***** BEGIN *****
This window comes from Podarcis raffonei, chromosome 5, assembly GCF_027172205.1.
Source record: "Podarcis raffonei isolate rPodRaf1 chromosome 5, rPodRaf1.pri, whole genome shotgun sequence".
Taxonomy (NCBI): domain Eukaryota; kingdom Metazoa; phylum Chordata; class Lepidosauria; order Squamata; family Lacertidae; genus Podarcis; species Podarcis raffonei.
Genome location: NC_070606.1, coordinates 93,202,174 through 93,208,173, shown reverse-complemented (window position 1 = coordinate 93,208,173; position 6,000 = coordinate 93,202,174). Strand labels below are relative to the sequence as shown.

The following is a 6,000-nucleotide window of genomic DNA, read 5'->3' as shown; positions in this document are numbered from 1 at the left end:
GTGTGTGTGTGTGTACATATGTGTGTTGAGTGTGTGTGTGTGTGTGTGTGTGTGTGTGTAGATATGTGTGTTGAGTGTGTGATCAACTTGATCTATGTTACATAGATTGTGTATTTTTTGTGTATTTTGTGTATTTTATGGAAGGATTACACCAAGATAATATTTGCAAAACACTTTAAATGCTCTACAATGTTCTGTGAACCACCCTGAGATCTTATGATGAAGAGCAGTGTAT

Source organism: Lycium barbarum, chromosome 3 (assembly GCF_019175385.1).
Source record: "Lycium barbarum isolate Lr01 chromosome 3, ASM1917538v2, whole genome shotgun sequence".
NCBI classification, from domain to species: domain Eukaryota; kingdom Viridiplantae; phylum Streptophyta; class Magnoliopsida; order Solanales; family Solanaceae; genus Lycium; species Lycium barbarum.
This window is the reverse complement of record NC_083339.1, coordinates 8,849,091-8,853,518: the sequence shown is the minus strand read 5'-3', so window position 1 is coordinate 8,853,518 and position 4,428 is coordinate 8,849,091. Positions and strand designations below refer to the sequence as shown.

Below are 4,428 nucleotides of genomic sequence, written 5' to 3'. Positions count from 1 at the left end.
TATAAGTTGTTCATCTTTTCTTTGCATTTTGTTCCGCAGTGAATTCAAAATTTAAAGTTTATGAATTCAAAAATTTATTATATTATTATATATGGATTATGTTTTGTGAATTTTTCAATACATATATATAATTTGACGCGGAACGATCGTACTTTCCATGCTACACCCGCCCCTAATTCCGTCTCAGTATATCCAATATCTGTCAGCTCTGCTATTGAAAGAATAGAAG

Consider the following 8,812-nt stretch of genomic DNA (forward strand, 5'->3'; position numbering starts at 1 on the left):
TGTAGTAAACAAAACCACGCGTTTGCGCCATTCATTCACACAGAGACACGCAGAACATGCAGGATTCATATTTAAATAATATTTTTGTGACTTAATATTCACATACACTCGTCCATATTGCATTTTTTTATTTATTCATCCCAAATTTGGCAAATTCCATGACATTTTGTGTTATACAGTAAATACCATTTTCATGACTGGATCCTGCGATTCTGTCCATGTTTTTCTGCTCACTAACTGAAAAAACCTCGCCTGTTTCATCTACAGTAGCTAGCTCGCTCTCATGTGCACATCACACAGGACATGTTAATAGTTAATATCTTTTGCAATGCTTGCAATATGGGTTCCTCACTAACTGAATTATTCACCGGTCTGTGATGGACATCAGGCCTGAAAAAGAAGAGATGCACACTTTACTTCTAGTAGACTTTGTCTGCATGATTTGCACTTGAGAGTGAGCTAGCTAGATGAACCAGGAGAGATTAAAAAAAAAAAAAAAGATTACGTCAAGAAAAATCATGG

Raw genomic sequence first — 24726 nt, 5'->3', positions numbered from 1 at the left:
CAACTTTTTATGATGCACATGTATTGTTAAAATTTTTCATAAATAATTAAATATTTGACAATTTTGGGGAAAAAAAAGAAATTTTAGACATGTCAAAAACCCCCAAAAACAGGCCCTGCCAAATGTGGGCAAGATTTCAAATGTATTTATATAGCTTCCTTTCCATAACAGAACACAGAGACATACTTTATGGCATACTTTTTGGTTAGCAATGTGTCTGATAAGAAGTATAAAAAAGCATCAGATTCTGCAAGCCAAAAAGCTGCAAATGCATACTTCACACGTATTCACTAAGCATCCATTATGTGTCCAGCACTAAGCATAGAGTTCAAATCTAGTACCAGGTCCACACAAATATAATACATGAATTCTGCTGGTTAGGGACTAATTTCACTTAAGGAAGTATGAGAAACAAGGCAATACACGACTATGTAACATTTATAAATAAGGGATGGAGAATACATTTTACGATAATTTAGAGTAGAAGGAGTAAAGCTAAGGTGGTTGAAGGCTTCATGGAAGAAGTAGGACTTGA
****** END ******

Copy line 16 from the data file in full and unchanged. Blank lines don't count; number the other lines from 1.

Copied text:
CAACTTTTTATGATGCACATGTATTGTTAAAATTTTTCATAAATAATTAAATATTTGACAATTTTGGGGAAAAAAAAGAAATTTTAGACATGTCAAAAACCCCCAAAAACAGGCCCTGCCAAATGTGGGCAAGATTTCAAATGTATTTATATAGCTTCCTTTCCATAACAGAACACAGAGACATACTTTATGGCATACTTTTTGGTTAGCAATGTGTCTGATAAGAAGTATAAAAAAGCATCAGATTCTGCAAGCCAAAAAGCTGCAAATGCATACTTCACACGTATTCACTAAGCATCCATTATGTGTCCAGCACTAAGCATAGAGTTCAAATCTAGTACCAGGTCCACACAAATATAATACATGAATTCTGCTGGTTAGGGACTAATTTCACTTAAGGAAGTATGAGAAACAAGGCAATACACGACTATGTAACATTTATAAATAAGGGATGGAGAATACATTTTACGATAATTTAGAGTAGAAGGAGTAAAGCTAAGGTGGTTGAAGGCTTCATGGAAGAAGTAGGACTTGA